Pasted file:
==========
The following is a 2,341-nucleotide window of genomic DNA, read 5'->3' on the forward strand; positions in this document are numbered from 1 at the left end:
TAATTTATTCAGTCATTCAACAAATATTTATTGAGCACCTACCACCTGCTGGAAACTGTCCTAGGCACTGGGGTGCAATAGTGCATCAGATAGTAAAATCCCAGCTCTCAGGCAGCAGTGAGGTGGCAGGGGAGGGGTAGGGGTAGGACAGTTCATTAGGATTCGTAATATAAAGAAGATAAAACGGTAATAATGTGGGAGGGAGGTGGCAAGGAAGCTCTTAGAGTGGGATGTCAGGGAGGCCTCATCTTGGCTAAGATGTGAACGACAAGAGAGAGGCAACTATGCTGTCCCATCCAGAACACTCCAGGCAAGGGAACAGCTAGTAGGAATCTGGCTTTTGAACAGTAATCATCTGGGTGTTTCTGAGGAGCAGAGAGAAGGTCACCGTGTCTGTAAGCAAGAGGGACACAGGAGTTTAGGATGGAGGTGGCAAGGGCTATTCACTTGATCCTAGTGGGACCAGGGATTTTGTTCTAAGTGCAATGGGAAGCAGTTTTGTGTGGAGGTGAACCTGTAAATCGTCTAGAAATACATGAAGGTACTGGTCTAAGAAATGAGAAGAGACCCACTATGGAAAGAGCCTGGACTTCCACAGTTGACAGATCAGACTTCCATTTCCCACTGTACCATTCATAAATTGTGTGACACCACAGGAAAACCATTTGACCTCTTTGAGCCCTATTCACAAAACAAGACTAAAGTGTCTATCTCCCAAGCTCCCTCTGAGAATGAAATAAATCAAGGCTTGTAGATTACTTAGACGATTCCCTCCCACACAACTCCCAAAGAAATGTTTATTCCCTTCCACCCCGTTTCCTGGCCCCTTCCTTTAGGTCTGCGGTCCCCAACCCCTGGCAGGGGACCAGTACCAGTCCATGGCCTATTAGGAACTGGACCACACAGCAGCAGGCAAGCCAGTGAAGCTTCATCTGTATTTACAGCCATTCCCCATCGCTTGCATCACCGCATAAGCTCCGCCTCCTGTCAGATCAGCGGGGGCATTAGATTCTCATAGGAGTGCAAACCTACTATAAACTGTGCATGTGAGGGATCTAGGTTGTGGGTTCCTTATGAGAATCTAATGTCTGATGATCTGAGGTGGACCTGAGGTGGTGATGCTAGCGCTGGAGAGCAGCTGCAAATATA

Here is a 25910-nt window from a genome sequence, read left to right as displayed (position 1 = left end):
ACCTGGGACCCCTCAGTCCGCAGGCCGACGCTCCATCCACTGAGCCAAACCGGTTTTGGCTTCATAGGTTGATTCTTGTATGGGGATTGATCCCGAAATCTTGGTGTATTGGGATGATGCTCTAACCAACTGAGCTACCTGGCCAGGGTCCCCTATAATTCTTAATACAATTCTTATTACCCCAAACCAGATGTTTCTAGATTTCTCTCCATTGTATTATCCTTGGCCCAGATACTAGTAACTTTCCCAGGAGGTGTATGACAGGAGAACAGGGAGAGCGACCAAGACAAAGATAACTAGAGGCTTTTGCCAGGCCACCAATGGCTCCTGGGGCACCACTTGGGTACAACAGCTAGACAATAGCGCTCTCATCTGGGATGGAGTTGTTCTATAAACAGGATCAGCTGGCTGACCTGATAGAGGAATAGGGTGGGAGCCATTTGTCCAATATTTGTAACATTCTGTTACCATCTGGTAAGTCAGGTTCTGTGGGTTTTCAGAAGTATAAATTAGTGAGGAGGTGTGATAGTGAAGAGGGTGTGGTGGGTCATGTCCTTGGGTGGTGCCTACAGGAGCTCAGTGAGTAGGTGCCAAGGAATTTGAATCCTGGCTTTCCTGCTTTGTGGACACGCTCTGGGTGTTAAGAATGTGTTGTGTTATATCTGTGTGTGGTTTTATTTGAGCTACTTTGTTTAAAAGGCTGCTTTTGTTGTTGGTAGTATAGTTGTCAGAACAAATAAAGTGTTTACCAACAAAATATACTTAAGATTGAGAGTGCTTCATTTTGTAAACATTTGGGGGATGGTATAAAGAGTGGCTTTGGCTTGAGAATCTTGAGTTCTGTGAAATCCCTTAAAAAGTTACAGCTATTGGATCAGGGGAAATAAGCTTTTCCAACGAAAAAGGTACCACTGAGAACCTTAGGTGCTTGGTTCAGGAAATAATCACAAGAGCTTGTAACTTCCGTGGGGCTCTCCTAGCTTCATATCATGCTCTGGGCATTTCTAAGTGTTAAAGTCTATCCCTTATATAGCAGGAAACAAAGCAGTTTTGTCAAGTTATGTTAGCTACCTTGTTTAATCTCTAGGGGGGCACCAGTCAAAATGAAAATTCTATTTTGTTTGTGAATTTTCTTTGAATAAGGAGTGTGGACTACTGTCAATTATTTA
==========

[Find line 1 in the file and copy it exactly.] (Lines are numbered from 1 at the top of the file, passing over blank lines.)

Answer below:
The following is a 2,341-nucleotide window of genomic DNA, read 5'->3' on the forward strand; positions in this document are numbered from 1 at the left end: